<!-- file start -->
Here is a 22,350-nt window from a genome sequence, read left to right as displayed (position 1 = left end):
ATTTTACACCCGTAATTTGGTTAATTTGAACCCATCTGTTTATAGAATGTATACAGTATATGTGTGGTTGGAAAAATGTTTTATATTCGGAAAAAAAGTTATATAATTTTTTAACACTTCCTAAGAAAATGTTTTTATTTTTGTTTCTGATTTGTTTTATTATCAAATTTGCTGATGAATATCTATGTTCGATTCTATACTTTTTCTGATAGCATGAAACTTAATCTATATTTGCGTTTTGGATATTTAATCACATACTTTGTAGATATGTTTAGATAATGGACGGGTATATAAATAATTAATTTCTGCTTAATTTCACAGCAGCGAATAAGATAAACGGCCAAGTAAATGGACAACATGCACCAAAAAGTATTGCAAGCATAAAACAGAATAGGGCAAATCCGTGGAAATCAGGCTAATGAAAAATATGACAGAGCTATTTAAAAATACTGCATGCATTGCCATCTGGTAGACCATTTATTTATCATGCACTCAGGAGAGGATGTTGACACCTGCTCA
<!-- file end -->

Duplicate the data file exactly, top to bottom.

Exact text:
Here is a 22,350-nt window from a genome sequence, read left to right as displayed (position 1 = left end):
ATTTTACACCCGTAATTTGGTTAATTTGAACCCATCTGTTTATAGAATGTATACAGTATATGTGTGGTTGGAAAAATGTTTTATATTCGGAAAAAAAGTTATATAATTTTTTAACACTTCCTAAGAAAATGTTTTTATTTTTGTTTCTGATTTGTTTTATTATCAAATTTGCTGATGAATATCTATGTTCGATTCTATACTTTTTCTGATAGCATGAAACTTAATCTATATTTGCGTTTTGGATATTTAATCACATACTTTGTAGATATGTTTAGATAATGGACGGGTATATAAATAATTAATTTCTGCTTAATTTCACAGCAGCGAATAAGATAAACGGCCAAGTAAATGGACAACATGCACCAAAAAGTATTGCAAGCATAAAACAGAATAGGGCAAATCCGTGGAAATCAGGCTAATGAAAAATATGACAGAGCTATTTAAAAATACTGCATGCATTGCCATCTGGTAGACCATTTATTTATCATGCACTCAGGAGAGGATGTTGACACCTGCTCA